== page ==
We also visited some historical sites. One of which was a gumdigger site in Northland where people used to mine out the Kauri gum from the swamps. The best quality gum was hard and preserved as amber. Other lower quality gum was processed into shellac and living trees where drained of their sap for this process as well. It was found that this process of bleeding the trees of sap actually killed them in a few years, so this practice was abandoned after a while.
This tour was amazing. It was a good mix of science, history, forest, and beautiful beaches along with good company. The living Kauri trees that we visited where just awe inspiring. The work that the Auckland dendrochronologists are doing is amazing, especially with the development of the long chronology using the ancient Kauri wood that is buried in the bog. It is nice to see the conservation efforts and that these native forests are being regenerated with the help of the Department of Conservation (see the Sustainability of New Zealand post).

A buried Kauri log in a bog. The flattened top is the area that was exposed to the air and the part that was below ground is what is preserved.

Piles of ancient Kauri stems that have been excavated from bogs.

Near the top of our tour through the Northland, we passed through some rolling green hills north of Hokianga. It was a beautiful pastoral country. I found myself thinking that it would be a great place to retire.

My Process: Dinner and blogging at the restaurant Mecca in Devonport overlooking the beach.

Friday, January 24, 2014

University of Auckland Tree-Ring Lab

I had the opportunity to visit the University of Auckland, School of the Environment, Tree-Ring Lab prior to our post-conference tour. Gretel Boswijk, Anthony Fowler, and George Perry are the main researchers in this lab and they specialize in the Kauri long chronology that now extends back to 2500 BC and climate reconstruction. This is made from long living samples, archaeological wood, and sub-fossil wood buried in bogs (up to 2000 years in age). You can see their long chronology printed out and taped on the wall.

Drew Lorrey is another dendrochronologist in Auckland who co-lead our post conference tour. He has his own lab at the National Institute of Water and Atmospheric Research which is a Crown Research Institute established in 1992.
The Auckland Tree-Ring Lab mainly uses Hansen design measuring stages with linear encoders added by their physics mechanical group. They measure their samples and visually compare the line plots of ring width to determine a visual age. Then they use computer programs to examine the statistical match of the date which provides r values and t values for them to assess the quality of the match. They have mainly used Dendro for Windows developed by Ian Tyers in Sheffield, although this program is no longer supported. They have also used Baillie and Pilcher’s Cross73 and Martin Munro’s Cross84. They have traditionally plotted graphs on a printer to visually compare on a light table. They would annotate the graphs for questionable areas that needed to be checked on the wood. Now they use Corina which was developed by Peter Brewer and the Cornell lab (now at the Laboratory of Tree-Ring Research in Tucson) to visually match plots on the computer screen.  Corina also enables them to combine visual and statistical crossdating.  Gretel emphasized that all of this work brings them back to the wood to check the dating.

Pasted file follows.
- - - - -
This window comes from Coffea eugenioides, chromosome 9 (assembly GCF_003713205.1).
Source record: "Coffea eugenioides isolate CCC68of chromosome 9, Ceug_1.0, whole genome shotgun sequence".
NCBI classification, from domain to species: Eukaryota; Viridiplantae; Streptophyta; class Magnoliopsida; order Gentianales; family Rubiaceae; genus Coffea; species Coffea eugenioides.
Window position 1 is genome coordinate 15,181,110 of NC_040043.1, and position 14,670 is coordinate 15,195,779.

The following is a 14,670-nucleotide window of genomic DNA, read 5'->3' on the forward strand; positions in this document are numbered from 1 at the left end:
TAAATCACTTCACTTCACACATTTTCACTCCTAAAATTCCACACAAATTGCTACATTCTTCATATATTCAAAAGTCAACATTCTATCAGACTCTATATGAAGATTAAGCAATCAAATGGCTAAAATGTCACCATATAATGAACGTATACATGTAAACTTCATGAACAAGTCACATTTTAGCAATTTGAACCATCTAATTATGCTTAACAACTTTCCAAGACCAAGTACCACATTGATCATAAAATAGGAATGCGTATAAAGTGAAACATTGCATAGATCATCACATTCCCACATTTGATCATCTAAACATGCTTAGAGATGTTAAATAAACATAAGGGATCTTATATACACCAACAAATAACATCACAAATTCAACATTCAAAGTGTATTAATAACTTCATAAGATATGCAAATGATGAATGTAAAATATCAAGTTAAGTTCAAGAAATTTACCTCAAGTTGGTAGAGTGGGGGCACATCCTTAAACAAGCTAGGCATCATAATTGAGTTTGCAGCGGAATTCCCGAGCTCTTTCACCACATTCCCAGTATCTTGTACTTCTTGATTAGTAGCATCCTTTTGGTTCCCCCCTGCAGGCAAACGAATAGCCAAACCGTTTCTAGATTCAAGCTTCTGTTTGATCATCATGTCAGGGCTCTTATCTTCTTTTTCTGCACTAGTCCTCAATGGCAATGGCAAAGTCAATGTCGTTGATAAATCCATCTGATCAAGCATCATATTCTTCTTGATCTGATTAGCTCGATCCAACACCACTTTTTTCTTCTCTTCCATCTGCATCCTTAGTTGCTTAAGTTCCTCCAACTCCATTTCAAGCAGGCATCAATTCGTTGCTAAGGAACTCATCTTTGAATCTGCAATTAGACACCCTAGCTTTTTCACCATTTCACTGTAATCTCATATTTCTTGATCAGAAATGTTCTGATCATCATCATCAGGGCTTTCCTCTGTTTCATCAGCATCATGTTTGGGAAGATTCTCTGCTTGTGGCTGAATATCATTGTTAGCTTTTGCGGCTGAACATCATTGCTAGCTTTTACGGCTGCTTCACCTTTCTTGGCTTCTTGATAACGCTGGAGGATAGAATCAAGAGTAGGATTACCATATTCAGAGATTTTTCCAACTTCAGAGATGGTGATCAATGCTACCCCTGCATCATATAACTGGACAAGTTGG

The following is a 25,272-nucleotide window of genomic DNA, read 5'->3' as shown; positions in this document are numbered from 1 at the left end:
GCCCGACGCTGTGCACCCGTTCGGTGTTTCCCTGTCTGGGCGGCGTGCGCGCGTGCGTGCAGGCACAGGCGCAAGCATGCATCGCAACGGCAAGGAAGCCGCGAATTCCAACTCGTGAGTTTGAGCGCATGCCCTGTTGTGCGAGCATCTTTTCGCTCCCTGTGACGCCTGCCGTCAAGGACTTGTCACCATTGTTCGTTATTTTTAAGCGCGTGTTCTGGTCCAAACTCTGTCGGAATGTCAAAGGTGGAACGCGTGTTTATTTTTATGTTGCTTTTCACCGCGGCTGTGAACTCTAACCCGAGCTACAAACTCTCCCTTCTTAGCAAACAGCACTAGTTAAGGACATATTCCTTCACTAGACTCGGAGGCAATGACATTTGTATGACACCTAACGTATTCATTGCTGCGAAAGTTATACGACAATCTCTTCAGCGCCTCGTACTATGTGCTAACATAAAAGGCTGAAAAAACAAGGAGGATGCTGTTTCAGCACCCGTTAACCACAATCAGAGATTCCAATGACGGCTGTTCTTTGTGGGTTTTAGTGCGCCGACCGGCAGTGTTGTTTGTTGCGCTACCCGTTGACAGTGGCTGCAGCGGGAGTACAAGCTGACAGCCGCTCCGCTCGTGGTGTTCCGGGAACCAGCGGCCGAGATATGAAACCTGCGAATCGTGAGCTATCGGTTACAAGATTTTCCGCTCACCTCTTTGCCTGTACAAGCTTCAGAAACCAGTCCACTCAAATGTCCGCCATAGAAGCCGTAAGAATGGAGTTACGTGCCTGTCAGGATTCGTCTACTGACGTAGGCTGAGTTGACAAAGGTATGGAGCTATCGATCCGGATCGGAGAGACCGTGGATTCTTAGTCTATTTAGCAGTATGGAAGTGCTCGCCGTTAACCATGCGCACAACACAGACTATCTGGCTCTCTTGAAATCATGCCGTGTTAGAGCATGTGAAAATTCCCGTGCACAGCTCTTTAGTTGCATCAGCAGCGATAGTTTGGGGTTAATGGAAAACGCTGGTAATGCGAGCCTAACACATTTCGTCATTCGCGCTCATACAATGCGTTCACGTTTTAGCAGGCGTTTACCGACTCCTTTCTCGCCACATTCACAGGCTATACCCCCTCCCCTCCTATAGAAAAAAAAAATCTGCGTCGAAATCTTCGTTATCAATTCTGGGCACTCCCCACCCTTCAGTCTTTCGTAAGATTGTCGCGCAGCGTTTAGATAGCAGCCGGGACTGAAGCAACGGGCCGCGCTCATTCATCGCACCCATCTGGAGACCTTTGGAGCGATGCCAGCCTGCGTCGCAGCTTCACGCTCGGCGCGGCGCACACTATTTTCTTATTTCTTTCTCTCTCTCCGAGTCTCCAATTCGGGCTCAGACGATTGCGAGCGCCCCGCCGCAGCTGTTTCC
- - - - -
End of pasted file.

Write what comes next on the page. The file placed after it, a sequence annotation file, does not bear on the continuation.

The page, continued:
A cartoon from the Nelson Newspaper where Gretel grew up published in 2012.

Tuesday, January 21, 2014


One of the main things that I wanted to visit in New Zealand is some part of the Lord of the Rings movie locations.  Most of them are on the south island, but the Shire is located about 2 hours south of Auckland at the Hobbiton Movie Set. The original set for the Lord of the Rings series was temporarily installed by agreement with the land owner, so it was demolished after the movies. After the land owners saw the success of the first trilogy, they agreed to have Peter Jackson back for filming if they made permanent structures and left them when they were done. This is now a major tourist destination with guided tours through the movie sets.  This location was also only used for outdoor shots so the interiors of the hobbit holes are mostly empty and not very deep.

The site was chosen by helicopter for the tall pine tree next to the lake. We found out that this particular tree was slated to be cut down for fire wood in a few weeks from when the site crew found the site, which saved the tree and this beautiful location. The Green Dragon Inn is also located next to the lake and has a full interior. We had a drink in the Inn and lunch in an outdoor tent which was very nice.

The site as a whole was very peaceful. It is nice that we arrived fairly early (before 10am) so the site was not very crowded.  There were other tour groups going through, but I could take most of my pictures without people in them.

I would highly recommend this tour. It was a very nice place to visit. Now I need to watch the movies again.